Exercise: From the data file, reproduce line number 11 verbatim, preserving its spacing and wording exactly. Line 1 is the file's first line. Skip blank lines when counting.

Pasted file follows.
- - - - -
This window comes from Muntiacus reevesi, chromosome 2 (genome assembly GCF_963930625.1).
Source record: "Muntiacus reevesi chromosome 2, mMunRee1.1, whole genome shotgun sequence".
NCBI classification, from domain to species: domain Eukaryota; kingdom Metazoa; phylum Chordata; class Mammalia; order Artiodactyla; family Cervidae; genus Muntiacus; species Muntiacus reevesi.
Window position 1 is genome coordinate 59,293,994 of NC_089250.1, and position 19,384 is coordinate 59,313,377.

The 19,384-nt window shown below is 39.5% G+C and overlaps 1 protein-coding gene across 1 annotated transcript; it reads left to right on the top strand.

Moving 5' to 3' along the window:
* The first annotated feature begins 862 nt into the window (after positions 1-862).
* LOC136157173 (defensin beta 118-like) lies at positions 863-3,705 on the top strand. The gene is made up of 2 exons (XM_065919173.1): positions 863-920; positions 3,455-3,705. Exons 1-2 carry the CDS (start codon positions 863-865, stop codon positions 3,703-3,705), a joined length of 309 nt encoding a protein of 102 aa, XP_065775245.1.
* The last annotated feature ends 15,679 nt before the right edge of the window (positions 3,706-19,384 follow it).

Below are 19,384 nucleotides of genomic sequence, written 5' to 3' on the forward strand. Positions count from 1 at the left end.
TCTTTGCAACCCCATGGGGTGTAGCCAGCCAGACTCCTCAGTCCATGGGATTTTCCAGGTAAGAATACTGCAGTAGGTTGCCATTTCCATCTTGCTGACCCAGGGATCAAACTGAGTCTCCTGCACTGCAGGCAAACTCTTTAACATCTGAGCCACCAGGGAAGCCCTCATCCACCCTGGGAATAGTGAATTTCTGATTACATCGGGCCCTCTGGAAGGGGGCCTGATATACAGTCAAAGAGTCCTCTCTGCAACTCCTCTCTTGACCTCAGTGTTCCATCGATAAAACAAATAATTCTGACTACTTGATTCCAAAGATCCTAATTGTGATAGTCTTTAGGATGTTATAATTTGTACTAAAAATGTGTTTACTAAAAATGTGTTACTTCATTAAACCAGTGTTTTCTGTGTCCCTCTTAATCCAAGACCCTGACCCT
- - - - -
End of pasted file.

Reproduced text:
TCTTTGCAACCCCATGGGGTGTAGCCAGCCAGACTCCTCAGTCCATGGGATTTTCCAGGTAAGAATACTGCAGTAGGTTGCCATTTCCATCTTGCTGACCCAGGGATCAAACTGAGTCTCCTGCACTGCAGGCAAACTCTTTAACATCTGAGCCACCAGGGAAGCCCTCATCCACCCTGGGAATAGTGAATTTCTGATTACATCGGGCCCTCTGGAAGGGGGCCTGATATACAGTCAAAGAGTCCTCTCTGCAACTCCTCTCTTGACCTCAGTGTTCCATCGATAAAACAAATAATTCTGACTACTTGATTCCAAAGATCCTAATTGTGATAGTCTTTAGGATGTTATAATTTGTACTAAAAATGTGTTTACTAAAAATGTGTTACTTCATTAAACCAGTGTTTTCTGTGTCCCTCTTAATCCAAGACCCTGACCCT